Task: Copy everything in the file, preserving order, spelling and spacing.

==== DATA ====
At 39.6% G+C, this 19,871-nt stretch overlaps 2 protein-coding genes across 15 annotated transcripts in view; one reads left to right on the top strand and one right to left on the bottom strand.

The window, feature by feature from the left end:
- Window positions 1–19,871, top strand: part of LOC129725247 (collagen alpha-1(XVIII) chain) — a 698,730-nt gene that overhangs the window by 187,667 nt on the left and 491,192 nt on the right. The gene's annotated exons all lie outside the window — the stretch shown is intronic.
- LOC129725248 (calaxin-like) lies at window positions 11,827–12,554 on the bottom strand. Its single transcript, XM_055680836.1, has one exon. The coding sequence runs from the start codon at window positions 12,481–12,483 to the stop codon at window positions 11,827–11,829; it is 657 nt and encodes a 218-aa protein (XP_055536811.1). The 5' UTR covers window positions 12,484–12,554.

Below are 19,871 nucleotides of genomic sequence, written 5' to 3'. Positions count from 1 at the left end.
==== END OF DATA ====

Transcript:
At 39.6% G+C, this 19,871-nt stretch overlaps 2 protein-coding genes across 15 annotated transcripts in view; one reads left to right on the top strand and one right to left on the bottom strand.

The window, feature by feature from the left end:
- Window positions 1–19,871, top strand: part of LOC129725247 (collagen alpha-1(XVIII) chain) — a 698,730-nt gene that overhangs the window by 187,667 nt on the left and 491,192 nt on the right. The gene's annotated exons all lie outside the window — the stretch shown is intronic.
- LOC129725248 (calaxin-like) lies at window positions 11,827–12,554 on the bottom strand. Its single transcript, XM_055680836.1, has one exon. The coding sequence runs from the start codon at window positions 12,481–12,483 to the stop codon at window positions 11,827–11,829; it is 657 nt and encodes a 218-aa protein (XP_055536811.1). The 5' UTR covers window positions 12,484–12,554.

Below are 19,871 nucleotides of genomic sequence, written 5' to 3'. Positions count from 1 at the left end.